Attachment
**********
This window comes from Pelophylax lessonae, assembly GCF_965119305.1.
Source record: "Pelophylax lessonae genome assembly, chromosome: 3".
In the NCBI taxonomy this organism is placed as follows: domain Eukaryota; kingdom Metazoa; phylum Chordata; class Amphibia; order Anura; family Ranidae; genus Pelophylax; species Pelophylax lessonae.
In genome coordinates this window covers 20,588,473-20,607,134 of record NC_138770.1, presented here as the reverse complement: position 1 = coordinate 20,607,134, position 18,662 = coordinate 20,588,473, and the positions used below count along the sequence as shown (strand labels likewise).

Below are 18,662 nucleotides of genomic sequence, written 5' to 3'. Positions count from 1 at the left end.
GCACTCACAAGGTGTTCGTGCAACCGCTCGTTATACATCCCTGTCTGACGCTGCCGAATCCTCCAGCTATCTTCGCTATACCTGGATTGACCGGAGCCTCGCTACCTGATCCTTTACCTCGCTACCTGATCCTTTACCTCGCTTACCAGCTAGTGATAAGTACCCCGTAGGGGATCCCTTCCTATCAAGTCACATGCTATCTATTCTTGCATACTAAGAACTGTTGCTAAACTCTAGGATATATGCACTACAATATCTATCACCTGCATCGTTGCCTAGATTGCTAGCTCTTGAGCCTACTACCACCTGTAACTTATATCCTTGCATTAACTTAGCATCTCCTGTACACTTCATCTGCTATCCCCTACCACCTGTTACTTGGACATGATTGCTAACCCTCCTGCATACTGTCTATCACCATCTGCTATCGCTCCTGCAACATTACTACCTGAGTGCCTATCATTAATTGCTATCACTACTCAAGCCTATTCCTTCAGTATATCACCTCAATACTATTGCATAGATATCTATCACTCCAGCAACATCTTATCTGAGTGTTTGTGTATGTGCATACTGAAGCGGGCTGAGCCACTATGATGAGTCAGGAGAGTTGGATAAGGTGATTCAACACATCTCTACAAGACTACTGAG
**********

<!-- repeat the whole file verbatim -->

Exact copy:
This window comes from Pelophylax lessonae, assembly GCF_965119305.1.
Source record: "Pelophylax lessonae genome assembly, chromosome: 3".
In the NCBI taxonomy this organism is placed as follows: domain Eukaryota; kingdom Metazoa; phylum Chordata; class Amphibia; order Anura; family Ranidae; genus Pelophylax; species Pelophylax lessonae.
In genome coordinates this window covers 20,588,473-20,607,134 of record NC_138770.1, presented here as the reverse complement: position 1 = coordinate 20,607,134, position 18,662 = coordinate 20,588,473, and the positions used below count along the sequence as shown (strand labels likewise).

Below are 18,662 nucleotides of genomic sequence, written 5' to 3'. Positions count from 1 at the left end.
GCACTCACAAGGTGTTCGTGCAACCGCTCGTTATACATCCCTGTCTGACGCTGCCGAATCCTCCAGCTATCTTCGCTATACCTGGATTGACCGGAGCCTCGCTACCTGATCCTTTACCTCGCTACCTGATCCTTTACCTCGCTTACCAGCTAGTGATAAGTACCCCGTAGGGGATCCCTTCCTATCAAGTCACATGCTATCTATTCTTGCATACTAAGAACTGTTGCTAAACTCTAGGATATATGCACTACAATATCTATCACCTGCATCGTTGCCTAGATTGCTAGCTCTTGAGCCTACTACCACCTGTAACTTATATCCTTGCATTAACTTAGCATCTCCTGTACACTTCATCTGCTATCCCCTACCACCTGTTACTTGGACATGATTGCTAACCCTCCTGCATACTGTCTATCACCATCTGCTATCGCTCCTGCAACATTACTACCTGAGTGCCTATCATTAATTGCTATCACTACTCAAGCCTATTCCTTCAGTATATCACCTCAATACTATTGCATAGATATCTATCACTCCAGCAACATCTTATCTGAGTGTTTGTGTATGTGCATACTGAAGCGGGCTGAGCCACTATGATGAGTCAGGAGAGTTGGATAAGGTGATTCAACACATCTCTACAAGACTACTGAG